In 1932 Seidel ran for a seat in the United States Senate from Wisconsin, winning 6% of the vote. Seidel served a final four-year stint as a Milwaukee city alderman from 1932 until 1936.[10]

Seidel was an opponent of World War I voted against Milwaukee's purchase of Liberty bonds to help finance the war effort.[9] He also was an outspoken opponent of a proposed Milwaukee "loyalty ordinance."[9] In the superheated wartime political climate, marked by political repression of the anti-war movement, Seidel ran afoul of the law when he was arrested on November 12, 1917 in Horicon, Wisconsin following a speech that he made there.[9] Seidel was charged with "tending to provoke an assault or breach of peace during and address" and was fined $50.[4]

Seidel tried to win re-election as Mayor of Milwaukee in 1914 but was soundly defeated.[4] He was returned to the city council as an alderman at large in the city election of 1916.[4] He would win re-election in 1918, remaining at the post until 1920.[4]

Freed from his mayoral duties by electoral defeat, Seidel became a logical choice as the Socialist Party's nominee for Vice President of the United States on the ticket with Eugene V. Debs. The pair won a respectable 901,551 votes in the 1912 presidential election (6% of the total).

In his Spring 1912 bid for re-election, Seidel faced the combined forces of the Democratic and Republican parties, who ran a single candidate in order to defeat Seidel and the Socialists.[8] Despite winning more votes in 1912 than in 1910, Seidel was defeated by Gerhard Bading, a local doctor, professor of surgery, and commissioner of health.[8]

In 1910, Seidel was elected mayor of Milwaukee, becoming the first Socialist mayor of a major city in the United States.[3] During his administration the first public works department was established, the first fire and police commission was organized, and a city park system came into being. Seidel cleaned the town up with strict regulation of bars and the closing of brothels and sporting parlors (modern-day casinos). During his administration that Seidel employed the noted American poet and author Carl Sandburg as his personal secretary.[7] It was Seidel's socialist inclinations that attracted Sandburg to Milwaukee.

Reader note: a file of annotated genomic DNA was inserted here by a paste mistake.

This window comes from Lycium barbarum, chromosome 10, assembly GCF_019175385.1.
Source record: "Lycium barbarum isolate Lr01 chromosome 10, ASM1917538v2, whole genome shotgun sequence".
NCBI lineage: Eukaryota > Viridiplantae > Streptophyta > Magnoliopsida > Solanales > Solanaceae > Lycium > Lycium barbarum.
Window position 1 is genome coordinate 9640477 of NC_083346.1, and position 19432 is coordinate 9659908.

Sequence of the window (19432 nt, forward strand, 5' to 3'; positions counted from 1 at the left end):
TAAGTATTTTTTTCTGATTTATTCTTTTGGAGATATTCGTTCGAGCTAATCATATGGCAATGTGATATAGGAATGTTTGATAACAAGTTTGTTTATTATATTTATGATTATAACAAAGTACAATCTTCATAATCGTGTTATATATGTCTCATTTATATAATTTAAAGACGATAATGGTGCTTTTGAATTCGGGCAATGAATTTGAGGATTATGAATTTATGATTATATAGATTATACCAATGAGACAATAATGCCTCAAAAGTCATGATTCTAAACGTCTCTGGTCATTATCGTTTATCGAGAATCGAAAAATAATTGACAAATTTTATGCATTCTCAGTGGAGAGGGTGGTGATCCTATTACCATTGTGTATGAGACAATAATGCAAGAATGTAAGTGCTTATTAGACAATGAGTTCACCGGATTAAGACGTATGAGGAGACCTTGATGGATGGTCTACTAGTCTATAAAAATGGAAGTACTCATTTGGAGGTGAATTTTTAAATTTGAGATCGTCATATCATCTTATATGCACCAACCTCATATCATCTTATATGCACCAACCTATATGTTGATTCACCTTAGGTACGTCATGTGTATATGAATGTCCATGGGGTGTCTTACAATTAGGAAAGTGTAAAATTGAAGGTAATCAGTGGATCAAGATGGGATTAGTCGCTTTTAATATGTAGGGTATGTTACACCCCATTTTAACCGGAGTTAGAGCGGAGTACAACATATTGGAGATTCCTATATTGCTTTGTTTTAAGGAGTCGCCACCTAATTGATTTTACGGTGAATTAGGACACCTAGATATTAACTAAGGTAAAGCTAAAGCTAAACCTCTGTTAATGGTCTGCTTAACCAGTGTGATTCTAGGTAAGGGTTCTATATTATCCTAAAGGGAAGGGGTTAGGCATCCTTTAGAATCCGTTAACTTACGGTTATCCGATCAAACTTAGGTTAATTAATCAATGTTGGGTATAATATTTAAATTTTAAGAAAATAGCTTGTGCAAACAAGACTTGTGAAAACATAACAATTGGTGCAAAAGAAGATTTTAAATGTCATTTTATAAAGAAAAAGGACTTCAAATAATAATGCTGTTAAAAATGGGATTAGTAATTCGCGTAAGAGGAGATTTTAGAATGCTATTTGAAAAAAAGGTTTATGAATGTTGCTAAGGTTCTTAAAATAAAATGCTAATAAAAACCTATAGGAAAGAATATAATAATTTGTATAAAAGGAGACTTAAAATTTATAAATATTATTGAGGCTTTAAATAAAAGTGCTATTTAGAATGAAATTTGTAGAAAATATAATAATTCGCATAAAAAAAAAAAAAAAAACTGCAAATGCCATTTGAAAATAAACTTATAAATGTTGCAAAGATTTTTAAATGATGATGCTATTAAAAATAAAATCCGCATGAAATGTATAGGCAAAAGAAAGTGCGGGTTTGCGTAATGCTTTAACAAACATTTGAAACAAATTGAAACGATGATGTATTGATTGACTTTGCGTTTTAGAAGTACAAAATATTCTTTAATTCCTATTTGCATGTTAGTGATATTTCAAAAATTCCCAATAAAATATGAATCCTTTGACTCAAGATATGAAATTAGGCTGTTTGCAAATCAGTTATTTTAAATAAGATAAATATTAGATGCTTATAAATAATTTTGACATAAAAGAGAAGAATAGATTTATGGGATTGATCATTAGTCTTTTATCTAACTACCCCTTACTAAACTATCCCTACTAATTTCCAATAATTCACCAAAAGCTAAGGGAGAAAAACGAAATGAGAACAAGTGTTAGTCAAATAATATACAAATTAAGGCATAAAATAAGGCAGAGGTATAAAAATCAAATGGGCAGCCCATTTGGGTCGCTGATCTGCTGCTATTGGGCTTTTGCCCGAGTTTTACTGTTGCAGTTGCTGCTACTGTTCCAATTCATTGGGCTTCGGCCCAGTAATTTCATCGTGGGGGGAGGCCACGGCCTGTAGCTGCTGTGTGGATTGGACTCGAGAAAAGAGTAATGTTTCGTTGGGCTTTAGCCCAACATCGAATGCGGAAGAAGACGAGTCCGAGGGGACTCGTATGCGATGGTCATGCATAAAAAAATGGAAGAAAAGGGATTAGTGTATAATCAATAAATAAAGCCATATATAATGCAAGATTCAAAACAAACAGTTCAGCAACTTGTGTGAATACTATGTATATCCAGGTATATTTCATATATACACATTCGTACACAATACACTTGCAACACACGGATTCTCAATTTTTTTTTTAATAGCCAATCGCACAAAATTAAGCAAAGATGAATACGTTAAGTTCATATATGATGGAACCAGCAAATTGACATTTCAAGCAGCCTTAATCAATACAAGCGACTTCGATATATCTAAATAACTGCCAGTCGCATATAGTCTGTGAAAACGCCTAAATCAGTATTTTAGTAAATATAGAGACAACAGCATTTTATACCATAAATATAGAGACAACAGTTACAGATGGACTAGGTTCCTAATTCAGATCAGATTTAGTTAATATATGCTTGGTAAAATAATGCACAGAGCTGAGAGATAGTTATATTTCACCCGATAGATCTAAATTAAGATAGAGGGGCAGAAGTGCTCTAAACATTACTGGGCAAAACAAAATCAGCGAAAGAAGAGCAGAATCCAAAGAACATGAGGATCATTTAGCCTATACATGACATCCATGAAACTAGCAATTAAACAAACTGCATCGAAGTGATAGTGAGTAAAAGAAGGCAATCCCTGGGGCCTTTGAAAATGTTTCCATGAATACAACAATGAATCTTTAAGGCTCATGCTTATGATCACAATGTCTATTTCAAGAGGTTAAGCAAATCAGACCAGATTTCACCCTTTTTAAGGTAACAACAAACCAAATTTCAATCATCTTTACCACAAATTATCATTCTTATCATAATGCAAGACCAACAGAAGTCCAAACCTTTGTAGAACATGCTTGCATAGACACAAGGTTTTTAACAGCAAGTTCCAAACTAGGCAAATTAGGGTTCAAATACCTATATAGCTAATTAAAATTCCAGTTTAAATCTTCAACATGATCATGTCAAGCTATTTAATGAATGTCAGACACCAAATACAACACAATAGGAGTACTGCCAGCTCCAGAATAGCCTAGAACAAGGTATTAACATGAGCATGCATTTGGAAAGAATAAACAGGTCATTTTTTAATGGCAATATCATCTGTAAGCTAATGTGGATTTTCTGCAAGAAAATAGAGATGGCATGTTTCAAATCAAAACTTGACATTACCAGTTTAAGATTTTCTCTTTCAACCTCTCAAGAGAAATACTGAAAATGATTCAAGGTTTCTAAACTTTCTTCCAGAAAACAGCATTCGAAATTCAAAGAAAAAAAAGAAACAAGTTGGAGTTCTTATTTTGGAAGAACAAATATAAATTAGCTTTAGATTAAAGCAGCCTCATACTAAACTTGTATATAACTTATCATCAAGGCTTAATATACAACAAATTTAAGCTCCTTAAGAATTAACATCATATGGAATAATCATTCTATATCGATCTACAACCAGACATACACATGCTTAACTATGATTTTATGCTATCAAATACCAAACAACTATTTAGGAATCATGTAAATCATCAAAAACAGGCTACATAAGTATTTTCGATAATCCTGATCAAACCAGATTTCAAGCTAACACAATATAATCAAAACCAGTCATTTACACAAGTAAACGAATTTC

Campaign poster from the 1912 Presidential campaign, where Seidel ran as a running mate with Eugene Debs

In 1904 Seidel was one of nine Socialists to win electoral victory as Milwaukee city aldermen, elected in the city's 20th ward.[2] He served two terms in that position before making his first mayoral run in 1908.[3] He was returned as a city alderman at large in the election of 1909.[3]

Seidel later joined the Social Democracy of America (established 1897), the Social Democratic Party of America (established 1898), and the Socialist Party of America (established 1901) in turn. Seidel resided briefly in Washington state, serving as the first secretary of Local Redmond SPA in the fall of 1901.[6]

When Seidel returned to the United States in 1892 he joined the Socialist Labor Party of America.[5] Seidel was a charter member of the first SLP branch in Milwaukee.[2] He also became an active member of the Pattern Makers Union.[2]

Political career

In 1895, Seidel married the former Lucy Greissel.[2] The pair would ultimately divorce in 1924.[4]

At the age of 22, Seidel went abroad to refine his skills as a woodcarver.[2] He lived for six years in Berlin working at his trade during the day and attending school at night.[2] It was in this period that Seidel first became an active socialist.[3]